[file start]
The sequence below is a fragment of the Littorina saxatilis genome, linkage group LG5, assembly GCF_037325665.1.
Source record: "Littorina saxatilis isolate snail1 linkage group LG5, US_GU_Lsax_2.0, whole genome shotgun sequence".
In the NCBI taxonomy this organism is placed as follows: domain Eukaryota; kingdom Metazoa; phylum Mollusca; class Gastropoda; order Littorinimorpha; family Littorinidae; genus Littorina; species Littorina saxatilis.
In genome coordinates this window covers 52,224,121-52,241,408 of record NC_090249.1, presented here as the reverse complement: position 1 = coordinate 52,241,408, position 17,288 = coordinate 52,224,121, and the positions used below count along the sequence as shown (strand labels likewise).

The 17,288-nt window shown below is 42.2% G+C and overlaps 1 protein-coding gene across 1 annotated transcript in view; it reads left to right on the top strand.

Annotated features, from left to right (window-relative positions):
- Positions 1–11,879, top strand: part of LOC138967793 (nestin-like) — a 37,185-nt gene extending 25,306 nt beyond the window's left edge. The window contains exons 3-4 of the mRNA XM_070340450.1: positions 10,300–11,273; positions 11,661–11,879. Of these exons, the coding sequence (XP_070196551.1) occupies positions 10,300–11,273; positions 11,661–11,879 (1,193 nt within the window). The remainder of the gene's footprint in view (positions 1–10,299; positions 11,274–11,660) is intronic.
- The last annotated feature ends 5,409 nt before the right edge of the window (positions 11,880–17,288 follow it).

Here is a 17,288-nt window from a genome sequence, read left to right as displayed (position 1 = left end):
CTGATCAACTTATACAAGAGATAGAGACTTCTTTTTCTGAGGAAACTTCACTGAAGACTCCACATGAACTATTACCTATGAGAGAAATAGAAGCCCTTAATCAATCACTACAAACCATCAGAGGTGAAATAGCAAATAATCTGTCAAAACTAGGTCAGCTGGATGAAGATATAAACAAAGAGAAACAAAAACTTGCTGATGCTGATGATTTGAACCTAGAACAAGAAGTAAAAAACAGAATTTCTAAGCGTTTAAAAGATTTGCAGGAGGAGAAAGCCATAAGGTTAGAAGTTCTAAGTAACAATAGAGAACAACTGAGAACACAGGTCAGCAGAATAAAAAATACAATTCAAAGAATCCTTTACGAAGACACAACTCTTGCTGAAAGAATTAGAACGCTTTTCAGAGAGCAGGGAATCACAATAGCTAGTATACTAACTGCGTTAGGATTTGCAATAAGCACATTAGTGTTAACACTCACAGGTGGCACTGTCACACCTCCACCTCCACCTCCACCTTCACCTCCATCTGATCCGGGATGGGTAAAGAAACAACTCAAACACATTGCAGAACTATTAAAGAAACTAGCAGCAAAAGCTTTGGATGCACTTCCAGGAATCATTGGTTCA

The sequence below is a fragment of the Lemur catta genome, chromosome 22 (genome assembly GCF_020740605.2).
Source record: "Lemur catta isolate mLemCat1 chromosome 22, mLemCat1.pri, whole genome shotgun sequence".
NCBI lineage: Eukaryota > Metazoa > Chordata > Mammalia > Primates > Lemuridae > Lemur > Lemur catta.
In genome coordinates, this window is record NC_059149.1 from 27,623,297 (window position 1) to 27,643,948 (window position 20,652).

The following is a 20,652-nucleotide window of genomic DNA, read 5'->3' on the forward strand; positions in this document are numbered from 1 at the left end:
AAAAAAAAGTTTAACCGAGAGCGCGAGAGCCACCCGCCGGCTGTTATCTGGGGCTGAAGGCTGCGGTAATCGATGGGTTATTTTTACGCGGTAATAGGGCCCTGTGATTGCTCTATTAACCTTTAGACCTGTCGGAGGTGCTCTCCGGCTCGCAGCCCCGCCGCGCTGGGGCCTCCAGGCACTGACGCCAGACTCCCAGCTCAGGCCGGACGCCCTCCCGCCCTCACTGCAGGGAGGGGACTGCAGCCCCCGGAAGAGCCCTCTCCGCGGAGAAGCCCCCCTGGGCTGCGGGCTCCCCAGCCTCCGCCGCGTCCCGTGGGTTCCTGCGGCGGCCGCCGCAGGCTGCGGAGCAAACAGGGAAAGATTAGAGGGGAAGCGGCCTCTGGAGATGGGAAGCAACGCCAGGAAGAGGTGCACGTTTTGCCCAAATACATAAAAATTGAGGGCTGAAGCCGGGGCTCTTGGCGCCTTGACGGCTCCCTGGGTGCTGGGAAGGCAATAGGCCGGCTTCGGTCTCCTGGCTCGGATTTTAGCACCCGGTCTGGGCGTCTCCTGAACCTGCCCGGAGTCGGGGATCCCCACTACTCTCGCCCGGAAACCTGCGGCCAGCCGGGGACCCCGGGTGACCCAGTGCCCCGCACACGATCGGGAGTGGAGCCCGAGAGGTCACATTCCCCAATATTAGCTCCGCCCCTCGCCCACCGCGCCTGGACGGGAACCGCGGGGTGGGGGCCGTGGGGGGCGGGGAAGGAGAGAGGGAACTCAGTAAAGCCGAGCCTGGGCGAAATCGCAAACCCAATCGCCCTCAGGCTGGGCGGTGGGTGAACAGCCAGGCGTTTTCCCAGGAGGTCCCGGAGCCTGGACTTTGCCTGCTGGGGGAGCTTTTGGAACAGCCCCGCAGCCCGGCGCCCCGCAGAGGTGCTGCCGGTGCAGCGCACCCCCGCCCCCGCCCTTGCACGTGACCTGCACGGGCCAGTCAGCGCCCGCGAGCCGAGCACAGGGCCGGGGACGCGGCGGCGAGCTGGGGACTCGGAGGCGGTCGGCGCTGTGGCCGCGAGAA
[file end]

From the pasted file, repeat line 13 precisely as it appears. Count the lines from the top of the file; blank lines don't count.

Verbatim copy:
NCBI lineage: Eukaryota > Metazoa > Chordata > Mammalia > Primates > Lemuridae > Lemur > Lemur catta.